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(185 words)

Author(s): Bieberstein, Klaus
[German Version] Matt 27:1–10 and Acts 1:15–20 (death of Judas) presuppose the existence of an otherwise unattested field which according to Matthew served as a necropolis for foreigners and was called the “Field of Blood” (Aram. ḥaqēl damā; Graecized in Acts 1:19 as ʿΑκελδαμάχ/ hakeldamách; translated in Matt 27:8 as ἀγρὸς αἵματος/ agrós haímatos and in Acts 1:19 as χωρίον αἵματος/ chōríon haímatos). Matthew and Acts, however, give the designation differing aetiological interpretations. Pilgrimage ac…


(216 words)

Author(s): Bieberstein, Klaus
[German Version] (Lat.), originally the camp tent of the praetor or army general, later often applied to residences taken over from former indigenous rulers. While Mark 15:16 and Matt 27:27 note only that Jesus, after his condemnation, was taken to a pretorium called a “palace,” John 18:28–19:16 presupposes a place of judgment called a lithostrōton or “Gabbatha” in front of it. Although the Gospels do not allow the place to be identified, non-biblical authors relate that the governor used Herod’s former palace in the northwest of the city as his official seat (Jos. Bell. II 46; Ant. XVII 2…


(246 words)

Author(s): Bieberstein, Klaus
[German Version] According to Mark 14:32 and Matt 26:36, after the Lord's Supper (Eucharist: I), Jesus went with his disciples to an otherwise unspecified estate, known as Gethsemane (Aram. gat šemānî, “oil press,” Grecized γεϑσημανί), Luke 22:39 speaks of an unspecified site “on the Mount of Olives,” and John 18:1 locates the arrest in a likewise unspecified garden beyond the Kidron (an allusion to 2 Sam 15:23?). Since 333, pilgrimage literature has located the site of the disciples who remained behind and of the arrest north of the Mount of Olives road (CChr.SL 175,17) and, si…


(402 words)

Author(s): Bieberstein, Klaus
[German Version] (Γολγοϑᾶ) is the designation for the site of Jesus’ crucifixion, attested only in the New Testament, ¶ derived from the Aramaic גּוּלְגּוּלְתָּא ( gulgultā', “scull”) through syncopation. Its etymology is correctly interpreted in all the canonical Gospels (Mark 15:22; Matt 27:33; John 19:17; only interpreted in Luke 23:33). The term calls to mind an exposed rocky knoll, which according to New Testament information (John 19:17, 41f.; Heb 13:12) must have been situated outside the city of Jerusalem in accordance with Jewish tradition (Lev 24:14; Num 15:35f.; b. Sanh.


(8,314 words)

Author(s): Otto, Eckart | Hezser, Catherine | Dan, Joseph | Küchler, Max | Bieberstein, Klaus | Et al.
[German Version] I. Old Testament – II. Judaism – III. New Testament – IV. Early Church – V. Patriarchates – VI. Islam – VII. Religious and Political Situation Today – VIII. Archaeology I. Old Testament Jerusalem (ירושׁלם/ yerûšālēm, MT yerûšālayim) was founded c. 1800 bce as a fortified town in the central Palestinian uplands at a strategic point for transportation between northern and southern Palestine. Outside the Bible, the name appears from the 18th century on in the Egyptian execration texts and the Amarna letters (as Akkad. uruu-ru-sa-lim). It derives from the verb yrh I…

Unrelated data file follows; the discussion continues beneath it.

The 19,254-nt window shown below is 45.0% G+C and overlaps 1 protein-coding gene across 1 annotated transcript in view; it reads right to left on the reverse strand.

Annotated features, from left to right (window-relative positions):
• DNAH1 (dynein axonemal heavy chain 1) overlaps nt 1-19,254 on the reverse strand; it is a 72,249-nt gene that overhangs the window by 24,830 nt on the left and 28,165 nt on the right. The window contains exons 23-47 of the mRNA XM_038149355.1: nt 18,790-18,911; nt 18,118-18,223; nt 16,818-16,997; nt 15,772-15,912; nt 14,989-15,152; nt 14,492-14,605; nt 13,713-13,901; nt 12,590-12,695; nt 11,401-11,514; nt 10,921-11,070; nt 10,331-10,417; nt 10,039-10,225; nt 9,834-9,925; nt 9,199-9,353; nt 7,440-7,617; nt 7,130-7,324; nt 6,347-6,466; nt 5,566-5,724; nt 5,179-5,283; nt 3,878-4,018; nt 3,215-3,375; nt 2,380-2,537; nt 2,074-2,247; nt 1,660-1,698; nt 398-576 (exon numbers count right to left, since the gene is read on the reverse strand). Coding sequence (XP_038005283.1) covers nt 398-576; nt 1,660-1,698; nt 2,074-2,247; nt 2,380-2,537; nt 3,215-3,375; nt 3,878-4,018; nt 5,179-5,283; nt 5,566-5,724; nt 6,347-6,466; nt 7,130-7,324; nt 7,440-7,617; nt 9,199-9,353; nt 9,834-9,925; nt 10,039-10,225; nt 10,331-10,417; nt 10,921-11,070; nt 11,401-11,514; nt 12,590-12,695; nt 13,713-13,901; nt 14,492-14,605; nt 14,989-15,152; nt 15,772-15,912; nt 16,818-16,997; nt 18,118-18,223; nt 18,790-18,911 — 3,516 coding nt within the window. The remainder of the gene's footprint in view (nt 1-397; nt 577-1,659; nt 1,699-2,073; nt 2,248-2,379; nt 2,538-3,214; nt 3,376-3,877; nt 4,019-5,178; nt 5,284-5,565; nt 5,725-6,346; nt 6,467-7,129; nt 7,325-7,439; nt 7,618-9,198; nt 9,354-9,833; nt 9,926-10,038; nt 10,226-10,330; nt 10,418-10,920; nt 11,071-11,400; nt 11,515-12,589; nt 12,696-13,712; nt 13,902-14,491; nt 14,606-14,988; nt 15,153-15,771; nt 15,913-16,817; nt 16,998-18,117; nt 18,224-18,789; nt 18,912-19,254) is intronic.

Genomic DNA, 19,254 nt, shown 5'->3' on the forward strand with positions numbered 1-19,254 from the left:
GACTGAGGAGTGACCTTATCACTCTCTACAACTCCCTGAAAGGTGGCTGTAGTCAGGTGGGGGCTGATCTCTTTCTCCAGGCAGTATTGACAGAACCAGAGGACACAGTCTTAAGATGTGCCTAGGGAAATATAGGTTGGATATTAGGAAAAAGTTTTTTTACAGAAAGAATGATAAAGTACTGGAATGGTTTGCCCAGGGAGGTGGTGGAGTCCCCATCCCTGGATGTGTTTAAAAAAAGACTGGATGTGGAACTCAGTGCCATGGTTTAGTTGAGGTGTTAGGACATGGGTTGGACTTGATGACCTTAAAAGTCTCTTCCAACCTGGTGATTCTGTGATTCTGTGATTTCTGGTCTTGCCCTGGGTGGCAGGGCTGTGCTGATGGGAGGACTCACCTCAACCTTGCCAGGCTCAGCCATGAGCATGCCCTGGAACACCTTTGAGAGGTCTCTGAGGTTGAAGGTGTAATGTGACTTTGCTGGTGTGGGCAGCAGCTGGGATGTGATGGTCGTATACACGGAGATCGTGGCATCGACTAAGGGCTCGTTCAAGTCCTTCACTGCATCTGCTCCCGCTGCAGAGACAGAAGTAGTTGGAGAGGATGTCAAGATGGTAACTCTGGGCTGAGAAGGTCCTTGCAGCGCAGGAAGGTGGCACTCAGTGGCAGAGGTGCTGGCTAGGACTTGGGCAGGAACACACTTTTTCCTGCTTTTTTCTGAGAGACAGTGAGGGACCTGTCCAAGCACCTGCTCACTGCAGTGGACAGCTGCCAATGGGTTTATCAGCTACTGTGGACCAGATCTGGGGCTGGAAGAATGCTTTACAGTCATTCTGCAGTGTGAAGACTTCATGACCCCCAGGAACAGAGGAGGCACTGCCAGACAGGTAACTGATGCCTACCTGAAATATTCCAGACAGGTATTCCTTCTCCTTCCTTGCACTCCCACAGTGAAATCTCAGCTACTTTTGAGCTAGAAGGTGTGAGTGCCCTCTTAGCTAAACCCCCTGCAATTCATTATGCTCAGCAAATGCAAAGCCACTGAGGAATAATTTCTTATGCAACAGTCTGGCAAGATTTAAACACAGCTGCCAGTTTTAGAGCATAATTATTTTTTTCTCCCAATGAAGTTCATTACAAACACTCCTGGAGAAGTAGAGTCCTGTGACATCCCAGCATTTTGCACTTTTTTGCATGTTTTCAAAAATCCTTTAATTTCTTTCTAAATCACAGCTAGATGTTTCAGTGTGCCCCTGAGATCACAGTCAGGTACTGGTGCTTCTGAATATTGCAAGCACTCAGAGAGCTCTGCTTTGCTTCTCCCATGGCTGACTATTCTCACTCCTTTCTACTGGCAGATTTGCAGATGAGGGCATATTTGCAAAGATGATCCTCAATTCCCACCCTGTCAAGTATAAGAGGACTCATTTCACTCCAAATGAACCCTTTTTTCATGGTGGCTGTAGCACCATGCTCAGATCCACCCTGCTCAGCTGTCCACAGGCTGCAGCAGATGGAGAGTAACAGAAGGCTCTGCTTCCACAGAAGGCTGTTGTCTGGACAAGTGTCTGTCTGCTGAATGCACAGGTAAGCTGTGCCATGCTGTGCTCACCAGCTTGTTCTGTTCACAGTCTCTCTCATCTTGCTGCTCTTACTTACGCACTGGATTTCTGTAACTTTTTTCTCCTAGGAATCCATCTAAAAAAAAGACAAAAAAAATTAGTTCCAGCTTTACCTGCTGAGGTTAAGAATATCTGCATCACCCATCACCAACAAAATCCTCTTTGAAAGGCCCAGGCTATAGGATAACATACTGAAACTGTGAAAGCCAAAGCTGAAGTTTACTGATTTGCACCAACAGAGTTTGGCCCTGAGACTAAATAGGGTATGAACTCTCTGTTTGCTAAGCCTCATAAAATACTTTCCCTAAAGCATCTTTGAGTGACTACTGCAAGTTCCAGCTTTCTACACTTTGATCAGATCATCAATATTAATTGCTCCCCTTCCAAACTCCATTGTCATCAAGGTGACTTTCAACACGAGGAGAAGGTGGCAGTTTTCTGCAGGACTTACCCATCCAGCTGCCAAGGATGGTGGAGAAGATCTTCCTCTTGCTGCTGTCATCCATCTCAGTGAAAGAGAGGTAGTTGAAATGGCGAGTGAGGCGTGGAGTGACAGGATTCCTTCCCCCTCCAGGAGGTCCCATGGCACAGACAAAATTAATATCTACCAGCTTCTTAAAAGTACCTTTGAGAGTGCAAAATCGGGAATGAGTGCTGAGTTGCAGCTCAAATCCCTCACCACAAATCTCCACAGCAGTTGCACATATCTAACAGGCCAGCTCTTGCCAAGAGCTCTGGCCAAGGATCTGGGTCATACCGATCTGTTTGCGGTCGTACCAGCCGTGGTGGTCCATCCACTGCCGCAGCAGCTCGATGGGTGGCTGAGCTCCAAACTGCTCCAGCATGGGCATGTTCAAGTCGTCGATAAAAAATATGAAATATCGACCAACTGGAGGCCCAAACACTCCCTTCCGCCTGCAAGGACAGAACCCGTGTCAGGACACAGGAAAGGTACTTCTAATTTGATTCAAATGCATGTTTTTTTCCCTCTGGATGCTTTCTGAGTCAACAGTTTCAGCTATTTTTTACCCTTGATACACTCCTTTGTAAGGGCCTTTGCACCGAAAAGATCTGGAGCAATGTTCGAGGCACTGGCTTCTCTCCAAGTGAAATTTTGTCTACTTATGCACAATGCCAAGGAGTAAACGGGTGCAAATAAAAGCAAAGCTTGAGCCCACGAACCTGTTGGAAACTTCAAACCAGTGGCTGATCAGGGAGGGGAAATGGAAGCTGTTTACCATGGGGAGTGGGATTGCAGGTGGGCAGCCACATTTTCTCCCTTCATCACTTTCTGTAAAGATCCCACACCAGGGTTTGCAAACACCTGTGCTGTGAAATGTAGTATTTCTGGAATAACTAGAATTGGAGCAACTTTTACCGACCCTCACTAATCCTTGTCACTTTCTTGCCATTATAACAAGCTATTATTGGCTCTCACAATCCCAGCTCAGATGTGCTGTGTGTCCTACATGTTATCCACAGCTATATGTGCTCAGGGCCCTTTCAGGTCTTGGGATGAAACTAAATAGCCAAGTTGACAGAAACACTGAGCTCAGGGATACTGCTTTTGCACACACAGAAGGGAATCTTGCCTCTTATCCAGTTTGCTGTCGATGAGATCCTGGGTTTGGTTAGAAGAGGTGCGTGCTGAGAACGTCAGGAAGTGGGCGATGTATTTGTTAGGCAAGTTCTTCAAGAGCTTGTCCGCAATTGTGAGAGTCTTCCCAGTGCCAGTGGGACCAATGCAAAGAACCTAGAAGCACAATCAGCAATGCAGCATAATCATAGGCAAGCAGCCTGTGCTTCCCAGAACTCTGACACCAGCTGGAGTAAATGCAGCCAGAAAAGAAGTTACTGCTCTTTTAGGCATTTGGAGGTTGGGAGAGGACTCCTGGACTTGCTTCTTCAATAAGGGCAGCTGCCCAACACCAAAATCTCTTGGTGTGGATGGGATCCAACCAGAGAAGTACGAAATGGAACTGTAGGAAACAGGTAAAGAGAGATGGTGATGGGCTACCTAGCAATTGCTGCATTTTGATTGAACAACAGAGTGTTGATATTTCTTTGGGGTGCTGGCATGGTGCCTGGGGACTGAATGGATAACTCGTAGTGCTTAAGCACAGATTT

(9,630 words)

Author(s): Maier, Bernhard | Berlejung, Angelika | Steimle, Christopher | Bieberstein, Klaus | Zellentin, Holger | Et al.
[German Version] I. Religious Studies The English word temple derives from Latin templum. In the technical vocabulary of religious studies, it is more specialized than sanctuary, shrine, cult site, or place of worship. The usage of the originally Latin term beyond the sphere of classical antiquity is well established, particularly for structures that appear comparable in regard to their architectural form (monumentality, stone construction) or religious function (dwelling place of a god or goddess). But this usage does not reflect a precise defi-¶ nition it is based primarily …

Holy Sepulchre

(1,463 words)

Author(s): Bieberstein, Klaus | Thümmel, Hans Georg
[German Version] I. Archaeology – II. Art History I. Archaeology That Jesus was buried in a rock-cut tomb (Mark 15:46; Matt 27:60; Luke 23:53) was only natural, for earth burial is not attested in Jerusalem (II) until the late Herodian period (Herod/Herodian dynasty) and was extremely rare. A stone rolled to seal the tomb (Mark 15:46; Matt 27:60) presupposes an elevated layout; only John 19:41f. situates it in a garden not far from Golgotha. That the area to the west of the later Constantinian church site (Constantine the Great) was used as a cemetery in the Hasmone…


(734 words)

Author(s): Bieberstein, Klaus
[German Version] I. History – II. Location גִּלְגָּל; from gll, “to roll, rotate,” perhaps “debris (field)” and often interpreted as “(stone) circle,” is interpreted etiologically in Josh 5:9 as “to roll away” in reference to guilt. I. History The book of Joshua cites (the) Gilgal as the first encampment after crossing the Jordan, as the site of the stone monument, of circumcision, of the first Passover-Mazzot Feast (Feasts and Festivals: II) in the land (4:19–5:12, literary prototype for Mic 6:5) and as the point of departure for…